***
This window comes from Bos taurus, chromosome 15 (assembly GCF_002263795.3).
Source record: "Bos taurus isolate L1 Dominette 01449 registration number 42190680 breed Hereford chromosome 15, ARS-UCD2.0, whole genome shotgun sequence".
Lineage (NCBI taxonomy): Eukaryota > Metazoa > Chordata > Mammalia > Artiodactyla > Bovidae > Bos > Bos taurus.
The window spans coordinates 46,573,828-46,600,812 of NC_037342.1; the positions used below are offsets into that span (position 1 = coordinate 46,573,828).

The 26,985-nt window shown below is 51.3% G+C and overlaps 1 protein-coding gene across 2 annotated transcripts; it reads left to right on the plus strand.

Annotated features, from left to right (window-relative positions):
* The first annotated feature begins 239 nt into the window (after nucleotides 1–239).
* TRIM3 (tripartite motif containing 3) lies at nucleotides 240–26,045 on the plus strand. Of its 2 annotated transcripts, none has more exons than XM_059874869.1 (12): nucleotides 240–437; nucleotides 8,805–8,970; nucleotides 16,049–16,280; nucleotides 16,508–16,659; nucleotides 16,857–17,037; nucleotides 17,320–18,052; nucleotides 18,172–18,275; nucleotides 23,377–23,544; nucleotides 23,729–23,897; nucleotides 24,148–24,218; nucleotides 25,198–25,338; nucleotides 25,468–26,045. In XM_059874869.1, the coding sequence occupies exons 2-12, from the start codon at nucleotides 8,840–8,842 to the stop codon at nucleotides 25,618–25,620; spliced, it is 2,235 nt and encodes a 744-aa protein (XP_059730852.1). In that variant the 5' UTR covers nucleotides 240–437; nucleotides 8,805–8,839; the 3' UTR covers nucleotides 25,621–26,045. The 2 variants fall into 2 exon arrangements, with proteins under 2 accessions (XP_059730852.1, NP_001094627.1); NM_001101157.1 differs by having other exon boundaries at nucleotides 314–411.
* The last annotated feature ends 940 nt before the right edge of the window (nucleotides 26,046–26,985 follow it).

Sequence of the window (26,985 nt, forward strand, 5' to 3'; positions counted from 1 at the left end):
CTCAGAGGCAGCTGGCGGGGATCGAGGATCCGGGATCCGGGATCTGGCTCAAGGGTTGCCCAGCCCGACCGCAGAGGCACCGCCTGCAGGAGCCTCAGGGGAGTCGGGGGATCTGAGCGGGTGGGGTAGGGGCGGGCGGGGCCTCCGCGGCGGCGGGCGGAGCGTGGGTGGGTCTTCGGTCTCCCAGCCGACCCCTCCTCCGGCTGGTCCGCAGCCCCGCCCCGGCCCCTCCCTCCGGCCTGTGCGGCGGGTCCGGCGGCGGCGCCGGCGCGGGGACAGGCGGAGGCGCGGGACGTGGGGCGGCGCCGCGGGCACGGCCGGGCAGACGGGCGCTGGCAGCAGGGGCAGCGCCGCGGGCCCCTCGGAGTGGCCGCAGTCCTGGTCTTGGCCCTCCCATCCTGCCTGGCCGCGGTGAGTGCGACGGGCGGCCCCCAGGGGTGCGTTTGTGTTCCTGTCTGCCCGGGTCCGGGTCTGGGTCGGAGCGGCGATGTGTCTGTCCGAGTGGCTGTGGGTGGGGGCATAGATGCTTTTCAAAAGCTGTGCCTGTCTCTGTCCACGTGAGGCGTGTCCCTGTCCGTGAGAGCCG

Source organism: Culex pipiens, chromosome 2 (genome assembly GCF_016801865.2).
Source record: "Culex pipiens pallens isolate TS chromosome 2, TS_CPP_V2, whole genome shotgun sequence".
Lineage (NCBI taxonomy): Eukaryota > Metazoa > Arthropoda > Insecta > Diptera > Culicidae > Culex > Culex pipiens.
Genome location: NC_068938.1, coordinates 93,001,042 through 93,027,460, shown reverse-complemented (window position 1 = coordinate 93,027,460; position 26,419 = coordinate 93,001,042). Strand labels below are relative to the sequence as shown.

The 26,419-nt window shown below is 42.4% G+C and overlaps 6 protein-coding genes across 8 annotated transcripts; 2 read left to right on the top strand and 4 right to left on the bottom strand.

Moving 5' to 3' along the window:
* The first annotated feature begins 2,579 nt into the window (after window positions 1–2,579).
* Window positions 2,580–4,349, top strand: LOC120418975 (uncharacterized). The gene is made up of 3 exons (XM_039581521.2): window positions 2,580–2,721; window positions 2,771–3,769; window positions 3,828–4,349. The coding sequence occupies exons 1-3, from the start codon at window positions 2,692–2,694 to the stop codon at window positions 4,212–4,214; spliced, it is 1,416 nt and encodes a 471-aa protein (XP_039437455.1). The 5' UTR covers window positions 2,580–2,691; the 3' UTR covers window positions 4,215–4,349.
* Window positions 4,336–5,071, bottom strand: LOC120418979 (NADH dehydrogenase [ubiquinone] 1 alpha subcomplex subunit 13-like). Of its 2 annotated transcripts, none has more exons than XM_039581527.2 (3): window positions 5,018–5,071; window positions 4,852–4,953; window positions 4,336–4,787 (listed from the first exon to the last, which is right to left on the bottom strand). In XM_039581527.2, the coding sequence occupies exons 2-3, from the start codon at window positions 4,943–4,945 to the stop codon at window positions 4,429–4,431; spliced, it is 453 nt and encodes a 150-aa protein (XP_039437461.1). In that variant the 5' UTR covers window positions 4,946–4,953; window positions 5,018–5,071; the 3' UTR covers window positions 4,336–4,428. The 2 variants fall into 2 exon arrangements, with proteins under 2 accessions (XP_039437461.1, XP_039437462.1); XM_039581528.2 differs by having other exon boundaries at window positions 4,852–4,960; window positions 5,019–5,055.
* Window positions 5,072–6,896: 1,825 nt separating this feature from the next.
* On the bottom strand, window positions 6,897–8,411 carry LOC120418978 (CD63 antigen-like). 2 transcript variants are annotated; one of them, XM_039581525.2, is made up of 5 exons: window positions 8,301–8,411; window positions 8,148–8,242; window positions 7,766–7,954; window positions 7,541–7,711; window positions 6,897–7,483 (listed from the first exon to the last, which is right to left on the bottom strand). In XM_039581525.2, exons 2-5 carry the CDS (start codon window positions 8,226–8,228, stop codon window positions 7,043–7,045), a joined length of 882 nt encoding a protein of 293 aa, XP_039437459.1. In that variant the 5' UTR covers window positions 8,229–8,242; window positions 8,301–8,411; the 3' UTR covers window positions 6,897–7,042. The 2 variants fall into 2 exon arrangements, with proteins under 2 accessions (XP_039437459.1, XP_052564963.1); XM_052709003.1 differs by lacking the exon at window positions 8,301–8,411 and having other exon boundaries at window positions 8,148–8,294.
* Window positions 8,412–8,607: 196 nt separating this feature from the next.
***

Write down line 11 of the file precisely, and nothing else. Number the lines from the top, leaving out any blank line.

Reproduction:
CTCAGAGGCAGCTGGCGGGGATCGAGGATCCGGGATCCGGGATCTGGCTCAAGGGTTGCCCAGCCCGACCGCAGAGGCACCGCCTGCAGGAGCCTCAGGGGAGTCGGGGGATCTGAGCGGGTGGGGTAGGGGCGGGCGGGGCCTCCGCGGCGGCGGGCGGAGCGTGGGTGGGTCTTCGGTCTCCCAGCCGACCCCTCCTCCGGCTGGTCCGCAGCCCCGCCCCGGCCCCTCCCTCCGGCCTGTGCGGCGGGTCCGGCGGCGGCGCCGGCGCGGGGACAGGCGGAGGCGCGGGACGTGGGGCGGCGCCGCGGGCACGGCCGGGCAGACGGGCGCTGGCAGCAGGGGCAGCGCCGCGGGCCCCTCGGAGTGGCCGCAGTCCTGGTCTTGGCCCTCCCATCCTGCCTGGCCGCGGTGAGTGCGACGGGCGGCCCCCAGGGGTGCGTTTGTGTTCCTGTCTGCCCGGGTCCGGGTCTGGGTCGGAGCGGCGATGTGTCTGTCCGAGTGGCTGTGGGTGGGGGCATAGATGCTTTTCAAAAGCTGTGCCTGTCTCTGTCCACGTGAGGCGTGTCCCTGTCCGTGAGAGCCG